The planned (approximately) 6-week shutdown of the Red Line through Bethesda for major tunnel repairs (whenever that happens) will be a good opportunity to show the usefulness of better surface transit options between Bethesda and Friendship Heights.

It'll be a huge fight to get bus-only lanes on Wisconsin Avenue between Bethesda and Friendship Heights. Just look at all the opposition to building a sidewalk on the east side of Wisconsin Avenue in that stretch. It'll make the Cleveland Park service lane battle look like minor skirmish.

Also, how does the funding breakdown work for buses that cross jurisdictions? Most Metrobus routes don't cross over statelines (and if they do, it's usually to serve a nearby Metrorail/Metrobus transfer hub). If the 31 were to be extended across the D.C.-Maryland line to Bethesda or Medical Center or Rockville or wherever, how would the funding break down between D.C. and Maryland? I guess you'd have to look at the D5 or some of the 80-series buses on Rhode Island Avenue that go into Maryland to figure that out how funding might work in a similar way.

by Michael_G on Feb 7, 2014 12:55 pm • linkreport


During the past 15 years the trend has been nearly one-sided service cuts on routes between Georgetown, upper NW and Montgomery County. The discontinuation of routes such as the N7, N8, L7, and B11 have all been due to "low ridership".

Generally it seems Metro is willing to put bus service in places where there is no access to Metrorail, but terminate the route as soon as it reaches a Metro station.

by DCDuck on Feb 7, 2014 12:58 pm • linkreport

@xmal: Every H bus that crosses Rock Creek Park on Porter Street/Klingle Road serves Connecticut Avenue & Porter Street NW, a half block north of the Cleveland Park Station. (Yes, they diverge in Mount Pleasant, but come back together at Klingle & Adams Mill roads NW before crossing the park on Porter Street NW. The H3/H4 buses continue on Porter Street NW to Wisconsin Avenue (and onward to the Tenleytown Station), while the H2 bus travels north to Connecticut Avenue & Van Ness Street NW before heading west to the Tenleytown Station).

Regarding the gap for the 90/92 buses between the Woodley Park Station and the old streetcar turnaround at Duke Ellington Bridge, it would be quite difficult to have larger Metrobuses make the very tight turn at 24th Street NW & Calvert Street, not to mention 24th Street NW & Connecticut Avenue. The smaller Circulator buses can make those turns without too much trouble, but adding more buses to the mix at Woodley Park -- already a mess with tour buses for hotel conventioneers -- would make the situation there more difficult.

by Michael_G on Feb 7, 2014 1:08 pm • linkreport

@Michael_G: Every Metrobus route is classified either as being a "DC, Maryland, or Virginia" route, whether they serve other jurisdictions or not. The 80s and T18 are considered MD routes. The D5 is a DC route.

by DCDuck on Feb 7, 2014 1:15 pm • linkreport

When the Purple line opens, there will be an even greater demand to connect the Wisconsin Ave corridor in DC to Bethesda.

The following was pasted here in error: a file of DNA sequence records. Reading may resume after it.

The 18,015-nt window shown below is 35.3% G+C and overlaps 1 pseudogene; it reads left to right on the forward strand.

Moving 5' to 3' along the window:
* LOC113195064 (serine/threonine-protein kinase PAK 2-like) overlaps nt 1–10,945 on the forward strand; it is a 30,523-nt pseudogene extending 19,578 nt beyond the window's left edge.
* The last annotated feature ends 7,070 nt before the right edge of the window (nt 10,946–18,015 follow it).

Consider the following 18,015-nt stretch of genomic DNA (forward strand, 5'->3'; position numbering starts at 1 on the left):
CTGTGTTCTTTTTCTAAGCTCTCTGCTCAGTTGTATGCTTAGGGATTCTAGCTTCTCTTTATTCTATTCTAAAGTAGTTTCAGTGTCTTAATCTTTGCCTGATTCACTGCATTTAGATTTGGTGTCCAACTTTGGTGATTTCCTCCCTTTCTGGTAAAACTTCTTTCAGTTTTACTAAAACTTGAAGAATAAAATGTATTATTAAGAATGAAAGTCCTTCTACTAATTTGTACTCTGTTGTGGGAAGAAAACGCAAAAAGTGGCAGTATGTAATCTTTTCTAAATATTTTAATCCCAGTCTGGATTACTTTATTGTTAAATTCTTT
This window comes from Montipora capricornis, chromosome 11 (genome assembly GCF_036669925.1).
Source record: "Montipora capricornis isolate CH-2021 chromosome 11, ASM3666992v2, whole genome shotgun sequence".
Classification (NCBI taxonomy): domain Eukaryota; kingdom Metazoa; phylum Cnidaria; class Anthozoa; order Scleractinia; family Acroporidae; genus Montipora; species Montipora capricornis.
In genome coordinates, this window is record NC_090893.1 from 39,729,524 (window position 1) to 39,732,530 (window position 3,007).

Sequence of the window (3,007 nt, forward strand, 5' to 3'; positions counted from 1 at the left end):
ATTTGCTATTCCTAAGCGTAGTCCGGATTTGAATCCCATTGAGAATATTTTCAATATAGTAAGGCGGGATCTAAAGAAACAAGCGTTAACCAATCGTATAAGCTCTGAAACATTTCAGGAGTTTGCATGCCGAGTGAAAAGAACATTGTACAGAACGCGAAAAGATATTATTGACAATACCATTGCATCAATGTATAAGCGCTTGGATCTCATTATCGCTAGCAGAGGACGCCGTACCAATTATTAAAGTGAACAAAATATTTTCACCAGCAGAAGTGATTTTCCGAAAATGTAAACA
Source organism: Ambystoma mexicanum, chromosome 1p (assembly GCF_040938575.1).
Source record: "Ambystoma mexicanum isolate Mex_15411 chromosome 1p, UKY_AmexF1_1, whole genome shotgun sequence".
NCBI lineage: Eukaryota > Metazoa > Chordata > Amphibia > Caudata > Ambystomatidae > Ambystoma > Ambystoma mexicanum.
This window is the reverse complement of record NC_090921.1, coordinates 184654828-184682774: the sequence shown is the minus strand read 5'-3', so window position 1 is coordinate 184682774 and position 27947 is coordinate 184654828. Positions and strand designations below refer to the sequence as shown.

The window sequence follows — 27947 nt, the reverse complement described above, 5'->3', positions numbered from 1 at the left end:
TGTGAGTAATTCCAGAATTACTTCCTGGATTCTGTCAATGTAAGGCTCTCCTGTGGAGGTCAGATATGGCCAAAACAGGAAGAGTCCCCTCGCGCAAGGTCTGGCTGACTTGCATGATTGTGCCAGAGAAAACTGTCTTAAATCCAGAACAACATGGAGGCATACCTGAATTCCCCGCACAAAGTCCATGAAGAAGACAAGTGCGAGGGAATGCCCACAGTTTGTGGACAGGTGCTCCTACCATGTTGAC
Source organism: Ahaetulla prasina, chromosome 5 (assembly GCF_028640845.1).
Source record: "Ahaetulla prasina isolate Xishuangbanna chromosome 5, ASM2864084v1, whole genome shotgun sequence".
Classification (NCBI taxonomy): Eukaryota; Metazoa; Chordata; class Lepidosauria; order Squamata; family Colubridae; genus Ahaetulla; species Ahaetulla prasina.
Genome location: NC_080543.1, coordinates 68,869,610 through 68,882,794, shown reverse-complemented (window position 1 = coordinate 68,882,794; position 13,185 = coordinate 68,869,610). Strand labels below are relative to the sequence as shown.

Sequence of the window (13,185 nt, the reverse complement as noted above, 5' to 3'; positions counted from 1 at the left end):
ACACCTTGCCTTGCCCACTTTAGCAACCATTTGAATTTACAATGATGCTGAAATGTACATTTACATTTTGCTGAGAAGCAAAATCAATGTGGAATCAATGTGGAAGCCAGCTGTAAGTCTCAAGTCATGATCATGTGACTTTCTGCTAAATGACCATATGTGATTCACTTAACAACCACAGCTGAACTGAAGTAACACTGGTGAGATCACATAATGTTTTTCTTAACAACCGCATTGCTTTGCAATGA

I think this route connecting the locations along Wisc Ave in DC to Bethesda is greatly needed. The 30s routes are already some of the highest ridership bus routes in DC and much of this area lacks convenient metro access-- especially Glover Park.

I also think a route connecting Wisc Ave to Rosslyn should be a priority (perhaps more so than a Wisc Ave - Bethesda route). This will give residents along Wisc Ave a lot more travel options once the Silver line opens, providing a connvenient connection to Tysons and Reston.

by 202_cyclist on Feb 7, 2014 1:37 pm • linkreport

With regard to the Wisconsin Avenue service in DC, I think the Circulator is really one strong option. Why not have a Circulator from Rosslyn to Tenleytown? The current Georgetown to Union Station route not only takes a long time to get to Union Station and thus ends up with gaps in service, but also it doesn't go far enough up Wisconsin. The proposal for hopefully this summer to bring it up to Cleveland Park on Wisconsin would help. Or alternative K Street waterfront up to Tenley in a loop would be a nice high frequency corridor.

As for gap in service in MD, half of the corridor is Chevy Chase residential who largely don't want non-cars in their area. Though perhaps some sort of loop that goes from Medical Center on Wisconson to as far south as Bradley could have sufficient usage since there is a lot of business in that area.

by GP Steve on Feb 7, 2014 2:02 pm • linkreport

The 38B connects Georgetown to Arlington.

Given the staunch opposition to the Purple Line I wouldn't hold out much hope for additional bus service in the Chevy Chase area.

by DCDuck on Feb 7, 2014 2:06 pm • linkreport

"It should not take an hour to go two miles down one of the region's busiest corridors at rush hour."

Exactly. With greater and greater development at both Bethesda and Friendship Heights, it is critical that these centers be properly connected.

by Ronit on Feb 7, 2014 2:09 pm • linkreport

With regards to the time component for traveling between the two points, it should be drive at your own risk, not take the bus at your own risk.

by Ben on Feb 7, 2014 2:29 pm • linkreport